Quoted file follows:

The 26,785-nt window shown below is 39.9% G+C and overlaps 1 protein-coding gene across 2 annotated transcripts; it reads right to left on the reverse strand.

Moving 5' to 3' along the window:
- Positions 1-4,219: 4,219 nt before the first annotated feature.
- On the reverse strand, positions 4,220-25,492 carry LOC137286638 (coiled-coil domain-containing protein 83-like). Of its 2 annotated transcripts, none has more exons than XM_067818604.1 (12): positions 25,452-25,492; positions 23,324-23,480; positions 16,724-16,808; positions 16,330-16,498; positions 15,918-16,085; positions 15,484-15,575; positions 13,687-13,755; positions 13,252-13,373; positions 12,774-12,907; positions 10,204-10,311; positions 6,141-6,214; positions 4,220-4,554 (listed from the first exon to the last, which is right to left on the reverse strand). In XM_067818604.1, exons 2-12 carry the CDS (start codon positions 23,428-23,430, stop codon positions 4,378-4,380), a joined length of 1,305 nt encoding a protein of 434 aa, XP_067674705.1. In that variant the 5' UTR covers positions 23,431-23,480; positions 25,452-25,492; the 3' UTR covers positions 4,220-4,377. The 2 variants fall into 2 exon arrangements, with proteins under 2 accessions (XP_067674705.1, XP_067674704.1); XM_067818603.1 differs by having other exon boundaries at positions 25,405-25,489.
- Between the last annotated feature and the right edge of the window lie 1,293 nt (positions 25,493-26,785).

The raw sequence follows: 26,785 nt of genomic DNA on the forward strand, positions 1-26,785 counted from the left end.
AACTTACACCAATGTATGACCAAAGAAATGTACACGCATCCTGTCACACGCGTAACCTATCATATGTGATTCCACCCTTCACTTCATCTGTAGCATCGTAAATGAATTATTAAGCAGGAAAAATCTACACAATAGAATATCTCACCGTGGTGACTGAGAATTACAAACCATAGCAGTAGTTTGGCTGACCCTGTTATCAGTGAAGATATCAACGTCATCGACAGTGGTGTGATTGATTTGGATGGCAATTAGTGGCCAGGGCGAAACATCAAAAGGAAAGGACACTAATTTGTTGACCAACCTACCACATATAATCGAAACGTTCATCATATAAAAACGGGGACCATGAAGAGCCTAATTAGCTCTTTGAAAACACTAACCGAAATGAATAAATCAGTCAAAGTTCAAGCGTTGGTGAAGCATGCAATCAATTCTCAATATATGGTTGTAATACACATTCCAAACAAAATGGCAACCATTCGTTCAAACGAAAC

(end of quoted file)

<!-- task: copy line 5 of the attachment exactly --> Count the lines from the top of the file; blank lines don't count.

- Between the last annotated feature and the right edge of the window lie 1,293 nt (positions 25,493-26,785).